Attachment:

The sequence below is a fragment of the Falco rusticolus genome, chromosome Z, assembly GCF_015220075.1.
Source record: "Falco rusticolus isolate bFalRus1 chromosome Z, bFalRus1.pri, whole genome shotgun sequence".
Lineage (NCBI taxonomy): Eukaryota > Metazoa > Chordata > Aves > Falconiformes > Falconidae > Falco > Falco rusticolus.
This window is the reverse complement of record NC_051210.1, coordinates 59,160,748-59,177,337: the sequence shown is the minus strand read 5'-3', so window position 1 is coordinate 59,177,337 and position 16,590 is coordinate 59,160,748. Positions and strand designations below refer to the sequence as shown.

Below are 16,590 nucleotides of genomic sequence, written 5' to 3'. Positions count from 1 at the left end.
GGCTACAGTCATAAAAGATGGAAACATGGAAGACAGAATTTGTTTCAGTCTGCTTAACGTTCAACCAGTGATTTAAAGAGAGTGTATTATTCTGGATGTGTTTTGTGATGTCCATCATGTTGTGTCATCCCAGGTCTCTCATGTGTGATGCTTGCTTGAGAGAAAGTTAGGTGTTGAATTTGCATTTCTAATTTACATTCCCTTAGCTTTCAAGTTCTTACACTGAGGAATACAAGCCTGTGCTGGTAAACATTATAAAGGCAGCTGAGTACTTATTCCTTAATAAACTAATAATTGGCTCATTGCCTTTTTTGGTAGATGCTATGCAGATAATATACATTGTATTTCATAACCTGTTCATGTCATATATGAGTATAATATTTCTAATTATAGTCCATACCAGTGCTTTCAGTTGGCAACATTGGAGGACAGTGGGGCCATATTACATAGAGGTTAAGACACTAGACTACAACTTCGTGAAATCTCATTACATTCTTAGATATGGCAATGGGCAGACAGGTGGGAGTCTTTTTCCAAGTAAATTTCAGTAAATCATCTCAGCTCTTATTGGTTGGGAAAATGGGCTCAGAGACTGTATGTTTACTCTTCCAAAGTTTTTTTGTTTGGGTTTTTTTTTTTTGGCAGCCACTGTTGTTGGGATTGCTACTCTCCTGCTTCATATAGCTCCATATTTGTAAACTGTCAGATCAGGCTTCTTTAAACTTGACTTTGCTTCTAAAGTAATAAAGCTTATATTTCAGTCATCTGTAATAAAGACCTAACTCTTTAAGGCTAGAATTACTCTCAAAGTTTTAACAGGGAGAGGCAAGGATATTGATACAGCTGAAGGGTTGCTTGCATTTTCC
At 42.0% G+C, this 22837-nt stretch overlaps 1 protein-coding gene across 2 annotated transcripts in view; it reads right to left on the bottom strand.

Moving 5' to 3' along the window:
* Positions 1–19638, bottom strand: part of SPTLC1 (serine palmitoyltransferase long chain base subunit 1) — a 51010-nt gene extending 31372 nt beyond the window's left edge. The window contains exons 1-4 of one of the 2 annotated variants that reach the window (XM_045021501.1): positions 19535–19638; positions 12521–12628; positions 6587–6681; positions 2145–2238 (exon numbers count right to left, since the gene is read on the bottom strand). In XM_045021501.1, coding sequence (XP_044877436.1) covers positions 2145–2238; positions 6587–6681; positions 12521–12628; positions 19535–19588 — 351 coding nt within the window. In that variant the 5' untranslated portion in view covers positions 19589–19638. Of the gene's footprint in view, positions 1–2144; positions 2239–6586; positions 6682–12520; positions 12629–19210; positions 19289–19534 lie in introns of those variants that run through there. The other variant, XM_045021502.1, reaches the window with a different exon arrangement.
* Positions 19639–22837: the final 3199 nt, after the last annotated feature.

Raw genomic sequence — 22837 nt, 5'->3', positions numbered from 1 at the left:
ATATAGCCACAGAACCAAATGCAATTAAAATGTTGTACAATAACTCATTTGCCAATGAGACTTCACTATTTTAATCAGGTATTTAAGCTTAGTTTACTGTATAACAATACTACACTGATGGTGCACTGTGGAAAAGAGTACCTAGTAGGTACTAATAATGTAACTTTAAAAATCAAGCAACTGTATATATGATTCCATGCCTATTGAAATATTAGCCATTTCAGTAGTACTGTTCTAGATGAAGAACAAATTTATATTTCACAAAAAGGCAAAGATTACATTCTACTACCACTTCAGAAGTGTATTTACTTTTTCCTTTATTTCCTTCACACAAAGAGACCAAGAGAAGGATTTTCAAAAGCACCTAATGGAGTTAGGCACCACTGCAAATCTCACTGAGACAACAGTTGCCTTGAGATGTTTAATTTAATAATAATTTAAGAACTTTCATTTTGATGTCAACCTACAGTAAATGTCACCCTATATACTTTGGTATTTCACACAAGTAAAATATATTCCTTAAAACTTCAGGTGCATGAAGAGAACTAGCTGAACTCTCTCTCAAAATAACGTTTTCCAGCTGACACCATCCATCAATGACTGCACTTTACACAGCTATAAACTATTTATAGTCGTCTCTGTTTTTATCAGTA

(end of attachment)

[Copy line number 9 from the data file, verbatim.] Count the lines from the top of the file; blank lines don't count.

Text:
* Positions 1–19638, bottom strand: part of SPTLC1 (serine palmitoyltransferase long chain base subunit 1) — a 51010-nt gene extending 31372 nt beyond the window's left edge. The window contains exons 1-4 of one of the 2 annotated variants that reach the window (XM_045021501.1): positions 19535–19638; positions 12521–12628; positions 6587–6681; positions 2145–2238 (exon numbers count right to left, since the gene is read on the bottom strand). In XM_045021501.1, coding sequence (XP_044877436.1) covers positions 2145–2238; positions 6587–6681; positions 12521–12628; positions 19535–19588 — 351 coding nt within the window. In that variant the 5' untranslated portion in view covers positions 19589–19638. Of the gene's footprint in view, positions 1–2144; positions 2239–6586; positions 6682–12520; positions 12629–19210; positions 19289–19534 lie in introns of those variants that run through there. The other variant, XM_045021502.1, reaches the window with a different exon arrangement.